Palm Sunday, March 24, 2013
Morning Psalms: 24, 29 | Evening Psalm: 103
Zechariah 9:9-12 | 1 Timothy 6:12-16 | Zechariah 12:9-13:1-9 | Matthew 21:12-17
A young man completing the requirements for a commercial driver’s license was asked what he would do if the brakes on his eighteen wheeler failed on a steep downhill with a stalled big rig at the bottom of the hill. He thought for a moment and said, “I would wake up my buddy Joe asleep in the passenger seat.” When asked why, he replied, “Joe ain’t never seen a big wreck before!”
Those celebrating Jesus’ triumphant entry into Jerusalem likely did not envision the “big wreck” that would occur on Good Friday when Jesus would be crushed by human sin, manifested in the collision of popular, religious, and political forces. No, the “big wreck” of Good Friday was beyond imagination in the midst of the celebration that greeted Jesus as he rode into Jerusalem.
And Jesus’ arrival was no ordinary arrival. He fulfilled the imagery, prophesied years before in the writings of Zechariah, of Israel’s king arriving on a donkey as a sign of Israel’s restoration. Arriving on a donkey was significant because, in contrast to a horse, the donkey represented a king arriving in peace rather than conflict. The Prince of Peace arrives in peace to restore Israel—and all the nations—to a relationship with the Holy One of Israel.
How did this end in a “big wreck?” Perhaps the cheering crowds expected the donkey riding king to take on the Romans directly. Perhaps Roman political and Jewish religious authorities saw a threat to their power. Unmet expectations and threatened leaders would reveal the darkness of human sin as they violently execute the Prince of Peace.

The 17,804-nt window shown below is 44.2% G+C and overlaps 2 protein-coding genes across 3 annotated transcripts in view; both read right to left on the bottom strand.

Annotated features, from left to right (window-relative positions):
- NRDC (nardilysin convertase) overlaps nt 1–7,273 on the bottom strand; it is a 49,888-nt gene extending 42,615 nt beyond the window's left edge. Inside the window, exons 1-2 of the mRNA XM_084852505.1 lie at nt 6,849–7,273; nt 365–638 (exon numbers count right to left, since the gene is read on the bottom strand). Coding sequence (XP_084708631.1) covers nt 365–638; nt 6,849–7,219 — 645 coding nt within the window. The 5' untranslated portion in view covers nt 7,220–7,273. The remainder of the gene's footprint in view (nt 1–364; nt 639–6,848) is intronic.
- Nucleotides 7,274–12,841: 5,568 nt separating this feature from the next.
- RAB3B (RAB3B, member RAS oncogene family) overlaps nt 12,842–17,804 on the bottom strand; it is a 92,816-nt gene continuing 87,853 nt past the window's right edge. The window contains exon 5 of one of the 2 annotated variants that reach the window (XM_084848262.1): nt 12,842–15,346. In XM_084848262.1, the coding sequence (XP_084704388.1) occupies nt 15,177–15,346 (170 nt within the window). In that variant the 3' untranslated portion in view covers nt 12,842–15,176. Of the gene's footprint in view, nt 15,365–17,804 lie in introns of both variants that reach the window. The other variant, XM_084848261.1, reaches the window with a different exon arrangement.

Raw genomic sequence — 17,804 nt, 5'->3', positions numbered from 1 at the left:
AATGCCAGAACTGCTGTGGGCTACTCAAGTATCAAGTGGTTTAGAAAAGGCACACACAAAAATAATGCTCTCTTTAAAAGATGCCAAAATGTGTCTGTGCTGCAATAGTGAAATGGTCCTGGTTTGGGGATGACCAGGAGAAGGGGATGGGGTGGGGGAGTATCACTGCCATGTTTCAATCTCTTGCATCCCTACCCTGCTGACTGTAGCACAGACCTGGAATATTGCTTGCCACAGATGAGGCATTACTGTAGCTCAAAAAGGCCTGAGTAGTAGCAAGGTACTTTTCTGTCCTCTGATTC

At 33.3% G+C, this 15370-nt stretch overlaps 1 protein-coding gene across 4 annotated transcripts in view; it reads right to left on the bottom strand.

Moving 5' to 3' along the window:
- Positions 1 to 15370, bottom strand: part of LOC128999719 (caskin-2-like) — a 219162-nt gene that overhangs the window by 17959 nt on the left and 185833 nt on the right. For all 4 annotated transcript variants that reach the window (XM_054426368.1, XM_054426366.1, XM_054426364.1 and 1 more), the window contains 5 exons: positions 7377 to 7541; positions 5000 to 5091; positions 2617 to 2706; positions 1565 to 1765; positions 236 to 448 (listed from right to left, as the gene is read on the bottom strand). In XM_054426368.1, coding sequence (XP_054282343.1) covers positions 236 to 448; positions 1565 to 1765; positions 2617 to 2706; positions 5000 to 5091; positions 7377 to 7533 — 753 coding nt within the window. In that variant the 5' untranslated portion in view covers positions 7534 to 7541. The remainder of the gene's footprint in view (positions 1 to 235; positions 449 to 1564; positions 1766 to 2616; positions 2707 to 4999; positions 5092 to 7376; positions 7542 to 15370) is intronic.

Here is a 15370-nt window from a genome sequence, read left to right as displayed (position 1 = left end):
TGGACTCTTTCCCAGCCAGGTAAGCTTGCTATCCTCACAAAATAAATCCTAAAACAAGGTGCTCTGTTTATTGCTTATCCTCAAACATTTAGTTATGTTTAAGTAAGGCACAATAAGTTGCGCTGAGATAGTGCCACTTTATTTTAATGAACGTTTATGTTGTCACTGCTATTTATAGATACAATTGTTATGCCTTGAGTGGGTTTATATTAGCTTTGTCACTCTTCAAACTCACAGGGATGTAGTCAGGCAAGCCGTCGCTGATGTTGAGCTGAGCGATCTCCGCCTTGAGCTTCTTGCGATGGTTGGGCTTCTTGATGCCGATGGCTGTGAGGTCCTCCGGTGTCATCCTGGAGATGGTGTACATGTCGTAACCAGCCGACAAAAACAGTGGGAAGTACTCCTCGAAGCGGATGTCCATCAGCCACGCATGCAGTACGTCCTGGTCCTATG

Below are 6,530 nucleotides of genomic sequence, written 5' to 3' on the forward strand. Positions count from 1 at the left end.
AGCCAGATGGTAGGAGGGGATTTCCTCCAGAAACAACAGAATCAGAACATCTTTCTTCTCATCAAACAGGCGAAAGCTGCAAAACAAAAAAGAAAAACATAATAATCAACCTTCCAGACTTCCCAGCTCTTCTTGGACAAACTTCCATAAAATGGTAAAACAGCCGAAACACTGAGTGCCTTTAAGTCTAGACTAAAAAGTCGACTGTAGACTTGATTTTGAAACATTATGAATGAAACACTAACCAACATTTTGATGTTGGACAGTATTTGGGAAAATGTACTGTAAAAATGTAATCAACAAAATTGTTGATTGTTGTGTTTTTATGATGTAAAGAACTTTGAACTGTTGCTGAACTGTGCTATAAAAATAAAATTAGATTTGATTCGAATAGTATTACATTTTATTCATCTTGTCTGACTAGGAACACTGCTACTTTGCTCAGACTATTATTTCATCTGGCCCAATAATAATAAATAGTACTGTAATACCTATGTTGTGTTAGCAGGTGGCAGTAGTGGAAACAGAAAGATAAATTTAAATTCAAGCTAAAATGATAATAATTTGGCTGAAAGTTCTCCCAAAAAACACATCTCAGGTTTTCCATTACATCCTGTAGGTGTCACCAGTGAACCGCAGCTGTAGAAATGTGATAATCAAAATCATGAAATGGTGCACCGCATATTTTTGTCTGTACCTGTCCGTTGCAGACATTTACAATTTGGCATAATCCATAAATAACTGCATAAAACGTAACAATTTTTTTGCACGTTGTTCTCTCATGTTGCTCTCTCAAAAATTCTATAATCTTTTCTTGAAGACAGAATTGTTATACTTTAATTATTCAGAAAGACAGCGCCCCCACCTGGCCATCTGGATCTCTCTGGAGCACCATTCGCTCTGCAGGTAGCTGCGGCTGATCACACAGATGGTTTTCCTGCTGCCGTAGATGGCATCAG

Many congregations will sing Were You There? on Palm Sunday or during Holy Week. I wonder how my unmet and unrealistic expectations of the Lord cause me to replace Palm Sunday’s Hosanna with Good Friday’s “Crucify him!”
I wonder how Jesus’ offer of peace, forgiveness, and restoration threatens me so that I reject him. I wonder about the times I see injustice unfolding and wash my hands of any responsibility. I wonder if I am really willing to carry my own cross.
Almighty God, whose most dear Son went not up to joy but first He suffered pain, and entered not into glory before He was crucified: Mercifully grant that we, walking in the way of the cross, may find it none other than the way of life and peace; through Jesus Christ our Lord. Amen.
The Very Rev. Anthony P. Clark (DMin Student)
Dean, The Cathedral Church of St. Luke
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